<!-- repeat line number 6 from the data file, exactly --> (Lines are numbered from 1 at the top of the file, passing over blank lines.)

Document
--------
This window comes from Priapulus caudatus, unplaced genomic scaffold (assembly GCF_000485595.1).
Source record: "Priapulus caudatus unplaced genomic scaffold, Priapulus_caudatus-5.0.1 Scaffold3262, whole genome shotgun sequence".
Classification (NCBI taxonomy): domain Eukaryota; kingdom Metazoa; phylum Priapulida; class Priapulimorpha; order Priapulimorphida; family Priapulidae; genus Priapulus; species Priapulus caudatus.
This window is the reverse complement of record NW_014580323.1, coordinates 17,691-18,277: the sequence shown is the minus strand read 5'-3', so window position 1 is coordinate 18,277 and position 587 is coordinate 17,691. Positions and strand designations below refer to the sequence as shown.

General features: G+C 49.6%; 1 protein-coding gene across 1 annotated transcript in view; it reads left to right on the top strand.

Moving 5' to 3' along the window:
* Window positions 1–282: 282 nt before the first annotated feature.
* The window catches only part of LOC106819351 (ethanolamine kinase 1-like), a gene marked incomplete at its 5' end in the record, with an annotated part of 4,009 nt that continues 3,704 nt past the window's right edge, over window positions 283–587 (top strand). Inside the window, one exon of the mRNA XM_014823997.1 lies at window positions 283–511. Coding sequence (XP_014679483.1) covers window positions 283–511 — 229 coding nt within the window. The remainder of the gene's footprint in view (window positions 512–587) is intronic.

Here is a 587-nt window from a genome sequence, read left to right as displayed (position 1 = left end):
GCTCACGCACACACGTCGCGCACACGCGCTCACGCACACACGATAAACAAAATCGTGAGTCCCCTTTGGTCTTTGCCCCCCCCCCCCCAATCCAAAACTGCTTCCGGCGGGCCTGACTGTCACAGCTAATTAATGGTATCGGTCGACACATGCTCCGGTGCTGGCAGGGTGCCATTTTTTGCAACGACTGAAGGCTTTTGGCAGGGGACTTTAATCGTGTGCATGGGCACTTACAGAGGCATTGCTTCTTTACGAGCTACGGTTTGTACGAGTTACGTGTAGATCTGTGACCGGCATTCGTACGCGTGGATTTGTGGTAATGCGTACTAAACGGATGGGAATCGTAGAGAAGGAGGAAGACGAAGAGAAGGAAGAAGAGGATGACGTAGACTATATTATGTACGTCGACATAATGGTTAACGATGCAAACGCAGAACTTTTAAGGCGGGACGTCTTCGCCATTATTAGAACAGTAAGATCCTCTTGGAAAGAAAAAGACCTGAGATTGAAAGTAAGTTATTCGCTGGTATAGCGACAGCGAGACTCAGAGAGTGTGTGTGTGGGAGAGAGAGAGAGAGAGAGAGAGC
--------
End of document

Moving 5' to 3' along the window: